Towards a Reappraisal of the Bonds between Emotional Intelligence and Burnout
Teaching is a demanding profession and teachers are often expected to navigate a myriad of challenges on a daily basis. Teaching related stress, if not managed appropriately can lead to burnout for some teachers and it is this topic that is the focus of the present article by Alavinia and Ahmadzadeh. The researchers define burnout in both physical and psychological terms, and argue that a combination of personal and social factors unique to the individual influence the management and ultimately the experience of stress in the workplace. Emotional Intelligence (EI) is thereby identified as a personal competency which can assist teachers to process and cope with stress in such a way that it guards as a protective factor against burnout.
The Iranian study, which assessed EI and burnout in a sample of 75 high school English teachers found that teacher EI accounted for 48% of their burnout scores, such that those with lower levels of EI were more likely to experience burnout. Other factors found to relate to an increase in the likelihood of experiencing burnout were age, gender and experience, with younger, less experienced and female teaching staff found to be more at risk of burnout.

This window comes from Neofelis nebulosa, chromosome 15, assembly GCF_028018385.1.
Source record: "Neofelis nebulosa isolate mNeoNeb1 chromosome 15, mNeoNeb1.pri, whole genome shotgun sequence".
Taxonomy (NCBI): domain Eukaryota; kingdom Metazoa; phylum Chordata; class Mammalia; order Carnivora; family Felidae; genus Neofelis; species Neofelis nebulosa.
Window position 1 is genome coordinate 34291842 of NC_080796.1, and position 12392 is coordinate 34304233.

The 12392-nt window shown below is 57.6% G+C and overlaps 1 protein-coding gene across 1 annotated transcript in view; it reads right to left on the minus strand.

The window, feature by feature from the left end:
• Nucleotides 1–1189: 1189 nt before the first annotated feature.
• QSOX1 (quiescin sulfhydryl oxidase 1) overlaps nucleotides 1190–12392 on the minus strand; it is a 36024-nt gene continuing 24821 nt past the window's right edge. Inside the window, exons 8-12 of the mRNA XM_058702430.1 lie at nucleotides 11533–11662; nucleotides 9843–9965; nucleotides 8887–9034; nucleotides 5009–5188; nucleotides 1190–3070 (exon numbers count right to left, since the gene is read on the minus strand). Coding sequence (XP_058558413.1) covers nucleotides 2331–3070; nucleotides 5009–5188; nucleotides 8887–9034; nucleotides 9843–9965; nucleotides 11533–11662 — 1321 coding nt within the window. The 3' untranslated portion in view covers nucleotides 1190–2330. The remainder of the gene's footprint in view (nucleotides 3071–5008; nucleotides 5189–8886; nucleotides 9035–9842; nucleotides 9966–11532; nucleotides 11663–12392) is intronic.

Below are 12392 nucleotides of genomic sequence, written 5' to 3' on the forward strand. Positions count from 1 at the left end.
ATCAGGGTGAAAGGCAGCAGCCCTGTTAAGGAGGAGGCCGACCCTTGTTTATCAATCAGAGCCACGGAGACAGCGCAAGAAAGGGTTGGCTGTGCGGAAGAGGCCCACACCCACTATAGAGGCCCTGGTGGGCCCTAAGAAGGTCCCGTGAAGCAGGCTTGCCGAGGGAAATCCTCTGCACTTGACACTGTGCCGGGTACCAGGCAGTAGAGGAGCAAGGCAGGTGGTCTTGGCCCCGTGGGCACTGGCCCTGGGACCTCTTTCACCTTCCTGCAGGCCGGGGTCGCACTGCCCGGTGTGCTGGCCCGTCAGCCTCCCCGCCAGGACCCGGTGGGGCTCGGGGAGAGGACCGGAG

Where EI was concerned, the research found teacher EI to increase with years of experience, thereby providing support to the assertion that EI can be developed through learning and experience.
This article is thought-provoking as it links EI to both the physical and psychological wellbeing of teachers by their definition of burnout as a physical and psychological phenomenon. The results are likely to be of interest to higher educational institutions tasked with pre service teacher training however, it is also highly relevant to ongoing teacher training and development. The benefits of developing EI competencies in teaching staff may be further understood in light of the ongoing need to create and maintain both professional relationships in the workplace as well as the benefits to student learning and wellbeing.